The man may have been watching me with the ducks and recognized a kindred spirit, because when I got close and saw nothing special with the geese, he said, “You know what’s interesting too” and for the first time I saw a great blue heron on the opposite bank. And I said almost dismissively “Oh that great blue heron” trying to cavalierly demonstrate that I did indeed have an observant eye and had seen that stunning bird decades ago. He said, “That heron, if you walk up to it slowly will let you get fairly close. It’s a great opportunity. I tried talking to it softly to keep it calm and I got really close.”
Now I wanted to rush over to the heron, but this man seemed so kind to me that I said, “I really had only stopped for a minute lured in by the flags, but now I was seeing what else the park had to offer.” He said he’d been to see the flags and bought one for $40 in memory of his father who had fought in World War Two. I said my dad fought in the war, too, and was fortunately still with us. He said it was almost his father’s birthday and it seemed a fitting tribute.
If you know me well, you will know that I can be suspicious of strangers, especially kind strangers after having spent too many decades as a single woman on her own and having instilled in my psyche the lessons learned from Ted Bundy’s deadly ruse. And there was a fleeting moment when I wondered if he was sending me deeper into the park so he could break into my car, but the vibe I got from this man was so kind, so generous, that though I stared at him intently, I could sense no ulterior motive. And with the knowledge that there was nothing of value in the car, I thanked him for his kindness and went to stalk the great blue heron.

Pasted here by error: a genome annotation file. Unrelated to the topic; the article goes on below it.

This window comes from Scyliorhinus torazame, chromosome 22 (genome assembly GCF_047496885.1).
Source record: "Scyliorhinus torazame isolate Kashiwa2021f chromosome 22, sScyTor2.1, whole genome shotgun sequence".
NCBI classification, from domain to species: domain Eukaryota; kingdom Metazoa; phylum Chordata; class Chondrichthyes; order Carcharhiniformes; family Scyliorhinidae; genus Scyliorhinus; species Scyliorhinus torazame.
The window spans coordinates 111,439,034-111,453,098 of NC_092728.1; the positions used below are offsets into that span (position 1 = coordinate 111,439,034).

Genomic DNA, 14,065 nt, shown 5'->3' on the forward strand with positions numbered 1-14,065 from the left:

This particular great blue heron was more an average blue heron in stature if not heart. The bird and I slowly strolled about the park for an hour or more maneuvering to let the late afternoon sun highlight its best side. Kind parents of well behaved children called them away from the bird and the woman trying to photograph it. And the children obeyed and stopped their shouting. Okay, what parallel universe was this where kids in a park didn’t run, shriek and scatter birds? What IS in that green water?
I studied the heron very closely with my 12x optical and 48x digital zoom. Sometimes I thought it might walk up to me and it came close but never committed. I think the bird studied me, too, and after a while we had quite a one-way conversation going.
At some point well into the first hour of our walk, it caught a fish and I zoomed in on its beak. And that’s when I saw the blood that I assumed was a remnant of the tiny fish. I watched for a half hour more and the blood continued to gather and drip slowly from the beak, even after the bird drank. I suspected a hook, but didn’t know. Perhaps foolishly, I tried to convey my willingness to help, but the bird never approached me. In the urgent hope that someone would help my new bird friend, I did what I could and returned home and emailed the Audubon Society of my concerns with the supporting photographs. Photographs I would not have known I could take without the help of a generous stranger.
©2013 by Alison Colby-Campbell
Honor Field http://www.healingfield.org/newburyport-ma-2013/
Massachusetts Audubon Society http://www.massaudubon.org/